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Do FDCPA Laws Vary by State?
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FDCPA Laws in Colorado

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The Fair Debt Collection Practices Act (FDCPA) is designed to make consumer debt collection fair. This act also provides directions as to how debts can be clarified and how it can be challenged to ensure validity. It limits the behaviors and actions of third-party debt collectors who are trying to collect debts for another entity or person and restricts the time of day and frequency of contact when collecting a debt.

If you have been harassed by a debt collector in Colorado, you may be eligible for $1,000 in damages or more. Be sure to speak with an FDCPA attorney as soon as possible to get the help you need and stop the debt collectors from calling.

Colorado’s FDCPA Laws and How They Work

Colorado’s law only applies to consumer debt and doesn’t address business or commercial debts. It applies to any debt collector, solicitor, or collection agency. Collection agencies must be licensed within the state in order to try to collect debts there. Creditors who are collecting their own debts are not covered by the Colorado FDCPA.

Harassed in Colorado?

It specifies that collectors can only contact consumers between 8 a.m. and 9 p.m., cannot contact the consumer at work if such communication is prohibited there, cannot contact a consumer represented by an attorney, or discuss the debt with third parties that aren’t related to the case. The caller must disclose his identity within the first 60 seconds after it has been determined the person on the other end of the call is indeed the debtor. The state’s act is more detailed and precise that the overall federal version, but both Acts were designed to enforce strict and responsible behavior by debt collectors.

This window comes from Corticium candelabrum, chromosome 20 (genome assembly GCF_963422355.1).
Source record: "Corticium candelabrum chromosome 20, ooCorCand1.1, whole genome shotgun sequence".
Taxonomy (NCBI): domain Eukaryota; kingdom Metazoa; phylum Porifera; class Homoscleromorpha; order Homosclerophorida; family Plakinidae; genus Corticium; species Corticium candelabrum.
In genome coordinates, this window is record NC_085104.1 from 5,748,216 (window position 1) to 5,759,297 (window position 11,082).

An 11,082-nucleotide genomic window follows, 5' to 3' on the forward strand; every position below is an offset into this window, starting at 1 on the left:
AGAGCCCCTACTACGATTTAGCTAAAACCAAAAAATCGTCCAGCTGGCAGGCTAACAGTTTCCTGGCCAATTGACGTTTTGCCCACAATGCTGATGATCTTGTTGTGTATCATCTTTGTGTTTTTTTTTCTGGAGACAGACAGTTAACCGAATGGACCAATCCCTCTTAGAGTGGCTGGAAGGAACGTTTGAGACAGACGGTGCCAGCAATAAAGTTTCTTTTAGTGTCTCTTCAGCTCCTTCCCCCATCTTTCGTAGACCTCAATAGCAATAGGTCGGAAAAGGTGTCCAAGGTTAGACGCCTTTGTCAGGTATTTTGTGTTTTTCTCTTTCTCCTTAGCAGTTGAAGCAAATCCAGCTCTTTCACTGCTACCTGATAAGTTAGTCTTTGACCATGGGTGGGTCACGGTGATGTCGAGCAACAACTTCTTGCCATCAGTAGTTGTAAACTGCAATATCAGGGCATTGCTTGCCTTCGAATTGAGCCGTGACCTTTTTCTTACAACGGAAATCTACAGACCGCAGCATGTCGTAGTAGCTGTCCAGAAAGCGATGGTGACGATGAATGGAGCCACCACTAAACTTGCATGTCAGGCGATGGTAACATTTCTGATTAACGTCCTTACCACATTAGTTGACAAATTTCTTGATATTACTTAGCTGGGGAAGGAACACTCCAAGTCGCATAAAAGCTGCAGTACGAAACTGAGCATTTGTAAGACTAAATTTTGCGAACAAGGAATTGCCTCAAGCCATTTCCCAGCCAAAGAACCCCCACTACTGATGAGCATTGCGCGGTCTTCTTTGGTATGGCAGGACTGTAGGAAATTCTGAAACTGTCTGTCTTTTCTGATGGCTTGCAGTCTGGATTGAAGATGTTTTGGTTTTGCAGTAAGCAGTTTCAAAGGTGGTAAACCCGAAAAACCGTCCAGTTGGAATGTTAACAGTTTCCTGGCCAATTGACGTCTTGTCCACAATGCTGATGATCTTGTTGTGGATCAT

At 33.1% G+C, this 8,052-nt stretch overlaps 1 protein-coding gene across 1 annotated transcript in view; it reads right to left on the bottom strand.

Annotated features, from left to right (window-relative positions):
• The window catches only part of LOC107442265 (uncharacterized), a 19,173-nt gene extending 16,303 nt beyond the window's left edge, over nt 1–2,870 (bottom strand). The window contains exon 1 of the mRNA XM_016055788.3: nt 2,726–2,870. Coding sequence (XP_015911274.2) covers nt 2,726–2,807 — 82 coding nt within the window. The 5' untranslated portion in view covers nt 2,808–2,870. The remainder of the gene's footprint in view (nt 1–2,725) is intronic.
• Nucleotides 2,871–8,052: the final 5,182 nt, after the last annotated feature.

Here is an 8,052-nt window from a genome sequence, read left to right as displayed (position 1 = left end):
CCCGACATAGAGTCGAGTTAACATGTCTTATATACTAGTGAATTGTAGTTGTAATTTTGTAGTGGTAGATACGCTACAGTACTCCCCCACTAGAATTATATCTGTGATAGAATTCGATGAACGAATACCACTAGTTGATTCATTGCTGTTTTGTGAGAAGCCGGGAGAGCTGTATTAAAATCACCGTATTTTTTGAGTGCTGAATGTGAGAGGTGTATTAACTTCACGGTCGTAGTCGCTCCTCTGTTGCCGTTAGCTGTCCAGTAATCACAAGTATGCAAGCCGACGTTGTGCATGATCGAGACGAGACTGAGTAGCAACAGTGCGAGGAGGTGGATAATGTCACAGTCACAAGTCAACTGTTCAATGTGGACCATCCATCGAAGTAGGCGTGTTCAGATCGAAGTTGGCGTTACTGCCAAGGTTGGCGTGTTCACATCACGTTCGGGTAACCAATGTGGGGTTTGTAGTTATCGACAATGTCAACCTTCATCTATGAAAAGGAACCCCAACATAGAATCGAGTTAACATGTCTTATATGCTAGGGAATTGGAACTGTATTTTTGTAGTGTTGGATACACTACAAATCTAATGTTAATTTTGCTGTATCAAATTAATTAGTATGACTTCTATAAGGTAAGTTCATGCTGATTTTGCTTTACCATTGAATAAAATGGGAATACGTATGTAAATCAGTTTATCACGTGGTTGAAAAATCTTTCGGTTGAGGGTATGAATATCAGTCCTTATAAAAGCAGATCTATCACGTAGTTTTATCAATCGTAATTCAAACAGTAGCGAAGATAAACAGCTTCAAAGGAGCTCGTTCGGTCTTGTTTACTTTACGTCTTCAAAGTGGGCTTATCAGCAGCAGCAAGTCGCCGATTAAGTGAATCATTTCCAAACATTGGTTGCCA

Differences in the General FDCPA and Colorado FDCPA Laws

While the FDCPA prevents creditors from using verbiage that is misleading to mislead consumers, Colorado law says that the debt collector cannot imply he or she is employed by a credit reporting agency, threaten to deposit or deposit a check that is postdated, threaten to dispossess or disable property when there is no legal right to do so, imply they are affiliated with the government, or falsely represent the legal repercussions that the debtor could face for not paying the bill.

The Colorado version also states that misleading verbiage can also include misrepresenting the amount of the debt, making false statements about the status of the debt, or threatening the debtor with jail or physical harm. According to the Colorado FDCPA, the debt collector cannot use obscene or profane language, cannot publish a list of consumers who don’t pay their debts, repeatedly call the person to harass them, or engage in practices that are unfair or unethical when pursuing payment on the debt.

Connect With An FDCPA Attorney

If you are being harassed by a debt collector in Colorado, you should consult with an FDCPA attorney. An attorney can help you with your claim against Colorado FDCPA violations. These regulations were enacted to protect you, and an attorney will ensure your rights are protected and that debt collectors do not violate these regulations.

You might have the right to pursue a civil lawsuit against a debtor to seek actual damages and additional damages up to $1,000, plus more actual damages. FDCPA claims have a statute of limitations, so be sure to act as quickly as possible.

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